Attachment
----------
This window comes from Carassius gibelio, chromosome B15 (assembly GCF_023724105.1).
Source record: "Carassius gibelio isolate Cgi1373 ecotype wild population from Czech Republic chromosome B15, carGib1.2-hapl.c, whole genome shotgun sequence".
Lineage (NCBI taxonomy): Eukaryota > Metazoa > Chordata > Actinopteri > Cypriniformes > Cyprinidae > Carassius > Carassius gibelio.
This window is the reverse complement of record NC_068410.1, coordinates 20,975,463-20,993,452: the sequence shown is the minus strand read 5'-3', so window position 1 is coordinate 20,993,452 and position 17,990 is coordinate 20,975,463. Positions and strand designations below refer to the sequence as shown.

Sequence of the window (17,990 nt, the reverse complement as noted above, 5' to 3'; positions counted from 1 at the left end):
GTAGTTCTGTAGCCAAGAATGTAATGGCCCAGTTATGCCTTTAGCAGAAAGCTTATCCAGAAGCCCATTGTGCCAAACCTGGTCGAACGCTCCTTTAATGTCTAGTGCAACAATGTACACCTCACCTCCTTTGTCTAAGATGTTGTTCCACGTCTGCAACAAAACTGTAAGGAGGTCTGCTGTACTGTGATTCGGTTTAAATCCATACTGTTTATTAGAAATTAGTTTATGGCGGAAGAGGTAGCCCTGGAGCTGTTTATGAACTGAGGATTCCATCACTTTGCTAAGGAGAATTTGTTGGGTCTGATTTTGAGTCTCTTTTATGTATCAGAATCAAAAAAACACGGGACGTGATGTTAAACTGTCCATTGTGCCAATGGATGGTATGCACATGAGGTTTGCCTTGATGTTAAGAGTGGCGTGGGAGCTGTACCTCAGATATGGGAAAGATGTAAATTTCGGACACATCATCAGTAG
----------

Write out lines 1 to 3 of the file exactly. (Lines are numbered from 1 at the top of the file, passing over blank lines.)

This window comes from Carassius gibelio, chromosome B15 (assembly GCF_023724105.1).
Source record: "Carassius gibelio isolate Cgi1373 ecotype wild population from Czech Republic chromosome B15, carGib1.2-hapl.c, whole genome shotgun sequence".
Lineage (NCBI taxonomy): Eukaryota > Metazoa > Chordata > Actinopteri > Cypriniformes > Cyprinidae > Carassius > Carassius gibelio.